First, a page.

In that particular case I don't see why not, on a purely syntactic level. With quam you can connect two prepositional phrases with locational meanings, or even two locatives, or one with the other: Romae/in urbe cum amicis esse quam ruri/in agris tecum malo "I'd rather be in Rome/the city with friends than in the countryside with you".And even without the preposition, malo esse (or any other verb) X quam (esse (or other v.)) Y, Y can't just be an ablative. It just doesn't make sense.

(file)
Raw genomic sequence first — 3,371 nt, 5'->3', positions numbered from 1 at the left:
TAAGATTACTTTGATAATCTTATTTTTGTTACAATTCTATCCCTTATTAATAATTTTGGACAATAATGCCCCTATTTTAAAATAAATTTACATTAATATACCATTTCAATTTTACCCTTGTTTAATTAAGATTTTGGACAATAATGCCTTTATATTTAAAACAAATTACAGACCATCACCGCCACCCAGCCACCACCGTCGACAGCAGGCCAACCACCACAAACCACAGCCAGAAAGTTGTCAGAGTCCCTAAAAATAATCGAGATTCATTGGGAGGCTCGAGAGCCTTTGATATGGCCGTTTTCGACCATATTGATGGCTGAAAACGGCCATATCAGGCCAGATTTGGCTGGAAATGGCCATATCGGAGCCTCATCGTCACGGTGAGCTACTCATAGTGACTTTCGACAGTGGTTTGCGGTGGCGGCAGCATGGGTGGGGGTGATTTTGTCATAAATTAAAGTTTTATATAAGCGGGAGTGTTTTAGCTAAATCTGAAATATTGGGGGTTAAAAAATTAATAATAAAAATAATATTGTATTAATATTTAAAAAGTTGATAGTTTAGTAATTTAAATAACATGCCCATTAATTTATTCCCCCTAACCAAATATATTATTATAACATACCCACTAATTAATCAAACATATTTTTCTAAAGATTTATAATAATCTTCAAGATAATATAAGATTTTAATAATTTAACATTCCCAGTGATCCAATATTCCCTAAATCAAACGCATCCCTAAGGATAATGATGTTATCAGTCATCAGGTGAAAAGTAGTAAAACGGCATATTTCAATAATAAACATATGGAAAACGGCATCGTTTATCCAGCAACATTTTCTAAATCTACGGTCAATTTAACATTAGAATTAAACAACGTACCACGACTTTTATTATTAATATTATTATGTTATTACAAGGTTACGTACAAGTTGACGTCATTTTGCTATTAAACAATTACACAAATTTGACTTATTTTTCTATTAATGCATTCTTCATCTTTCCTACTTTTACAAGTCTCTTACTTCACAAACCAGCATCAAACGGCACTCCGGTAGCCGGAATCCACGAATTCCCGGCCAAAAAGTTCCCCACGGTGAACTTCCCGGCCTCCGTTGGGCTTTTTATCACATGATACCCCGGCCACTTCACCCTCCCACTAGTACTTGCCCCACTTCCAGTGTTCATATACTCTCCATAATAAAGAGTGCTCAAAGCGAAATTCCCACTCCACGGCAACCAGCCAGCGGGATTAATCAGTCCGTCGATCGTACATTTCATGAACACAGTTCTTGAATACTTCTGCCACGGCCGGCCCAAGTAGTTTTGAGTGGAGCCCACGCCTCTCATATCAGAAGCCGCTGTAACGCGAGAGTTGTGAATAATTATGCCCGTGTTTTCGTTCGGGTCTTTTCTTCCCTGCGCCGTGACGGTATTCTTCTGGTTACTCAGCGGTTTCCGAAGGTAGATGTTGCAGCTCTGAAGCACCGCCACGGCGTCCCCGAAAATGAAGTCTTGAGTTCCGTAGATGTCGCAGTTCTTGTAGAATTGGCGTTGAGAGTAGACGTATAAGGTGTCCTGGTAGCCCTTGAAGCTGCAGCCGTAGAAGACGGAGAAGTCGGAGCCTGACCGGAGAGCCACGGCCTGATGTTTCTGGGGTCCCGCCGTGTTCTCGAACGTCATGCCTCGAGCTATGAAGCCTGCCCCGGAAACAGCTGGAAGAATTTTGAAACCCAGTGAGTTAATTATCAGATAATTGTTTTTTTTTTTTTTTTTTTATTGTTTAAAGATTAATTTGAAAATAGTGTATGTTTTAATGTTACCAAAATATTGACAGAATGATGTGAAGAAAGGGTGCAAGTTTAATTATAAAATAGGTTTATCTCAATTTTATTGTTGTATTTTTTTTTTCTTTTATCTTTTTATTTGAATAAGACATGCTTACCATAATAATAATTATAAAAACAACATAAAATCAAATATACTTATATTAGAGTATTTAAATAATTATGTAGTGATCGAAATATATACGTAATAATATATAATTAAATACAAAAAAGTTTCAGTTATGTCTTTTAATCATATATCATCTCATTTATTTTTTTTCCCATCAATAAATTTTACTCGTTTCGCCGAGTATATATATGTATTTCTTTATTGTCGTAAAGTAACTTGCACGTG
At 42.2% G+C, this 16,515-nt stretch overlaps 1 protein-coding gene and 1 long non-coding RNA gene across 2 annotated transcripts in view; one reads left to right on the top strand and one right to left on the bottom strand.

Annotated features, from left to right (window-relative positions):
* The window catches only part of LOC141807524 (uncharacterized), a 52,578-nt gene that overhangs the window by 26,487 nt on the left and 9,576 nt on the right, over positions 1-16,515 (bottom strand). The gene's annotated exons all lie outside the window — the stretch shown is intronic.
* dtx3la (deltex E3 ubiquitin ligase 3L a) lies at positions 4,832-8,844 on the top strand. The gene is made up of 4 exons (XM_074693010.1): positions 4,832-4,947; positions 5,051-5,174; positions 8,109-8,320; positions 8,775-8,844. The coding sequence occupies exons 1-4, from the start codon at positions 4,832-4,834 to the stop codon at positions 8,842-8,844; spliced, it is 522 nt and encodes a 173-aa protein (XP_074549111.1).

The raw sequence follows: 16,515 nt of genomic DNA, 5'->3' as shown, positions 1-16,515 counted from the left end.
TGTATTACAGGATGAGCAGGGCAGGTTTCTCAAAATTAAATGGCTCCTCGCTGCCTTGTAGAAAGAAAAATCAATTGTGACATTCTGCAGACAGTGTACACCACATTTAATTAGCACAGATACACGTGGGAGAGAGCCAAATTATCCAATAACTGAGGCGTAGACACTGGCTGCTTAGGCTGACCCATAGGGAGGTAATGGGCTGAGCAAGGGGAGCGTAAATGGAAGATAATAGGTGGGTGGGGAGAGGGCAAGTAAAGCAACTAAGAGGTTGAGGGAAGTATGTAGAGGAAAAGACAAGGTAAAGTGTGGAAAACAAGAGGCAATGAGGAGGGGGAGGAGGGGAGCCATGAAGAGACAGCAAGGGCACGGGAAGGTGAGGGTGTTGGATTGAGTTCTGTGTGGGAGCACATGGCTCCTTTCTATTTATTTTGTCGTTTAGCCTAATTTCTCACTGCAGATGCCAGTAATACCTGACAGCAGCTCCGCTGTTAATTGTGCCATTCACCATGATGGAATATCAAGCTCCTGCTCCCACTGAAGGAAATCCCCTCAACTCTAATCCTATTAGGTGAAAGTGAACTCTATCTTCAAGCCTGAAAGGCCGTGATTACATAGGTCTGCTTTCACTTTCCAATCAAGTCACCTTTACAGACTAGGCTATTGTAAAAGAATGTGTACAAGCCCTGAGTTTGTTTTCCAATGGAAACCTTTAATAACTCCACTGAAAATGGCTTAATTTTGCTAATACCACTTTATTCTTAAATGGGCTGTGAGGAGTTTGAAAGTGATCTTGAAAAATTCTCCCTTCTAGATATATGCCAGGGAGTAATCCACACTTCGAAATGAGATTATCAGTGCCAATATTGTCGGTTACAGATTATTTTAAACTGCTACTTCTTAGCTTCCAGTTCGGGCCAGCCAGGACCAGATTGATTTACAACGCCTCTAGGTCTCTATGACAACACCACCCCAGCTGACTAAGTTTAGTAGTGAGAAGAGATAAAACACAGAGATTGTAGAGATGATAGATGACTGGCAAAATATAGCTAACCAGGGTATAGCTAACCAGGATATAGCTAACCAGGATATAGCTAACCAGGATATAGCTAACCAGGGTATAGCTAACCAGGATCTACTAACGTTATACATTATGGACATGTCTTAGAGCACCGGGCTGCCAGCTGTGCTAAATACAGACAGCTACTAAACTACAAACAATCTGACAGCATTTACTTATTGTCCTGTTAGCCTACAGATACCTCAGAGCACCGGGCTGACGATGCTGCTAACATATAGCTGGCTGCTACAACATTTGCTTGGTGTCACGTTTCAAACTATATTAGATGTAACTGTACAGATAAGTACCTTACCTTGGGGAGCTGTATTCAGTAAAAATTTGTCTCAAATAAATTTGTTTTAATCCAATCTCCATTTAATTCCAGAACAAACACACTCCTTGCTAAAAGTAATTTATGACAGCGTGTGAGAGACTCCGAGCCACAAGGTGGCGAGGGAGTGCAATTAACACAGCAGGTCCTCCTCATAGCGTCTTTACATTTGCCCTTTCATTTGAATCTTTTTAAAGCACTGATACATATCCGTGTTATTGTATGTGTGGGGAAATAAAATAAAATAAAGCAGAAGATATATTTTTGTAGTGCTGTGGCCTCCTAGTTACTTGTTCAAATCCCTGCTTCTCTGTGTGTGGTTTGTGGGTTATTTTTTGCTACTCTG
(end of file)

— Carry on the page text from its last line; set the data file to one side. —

But this is with quam, of course, not the ablative alone. Maybe I've misunderstood you.
English is weird.Pacis puella dixit:This one is nice too (but personally I find it less intricate than the buffalo one): "James while John had had had had had had had had had had had a better effect on the teacher".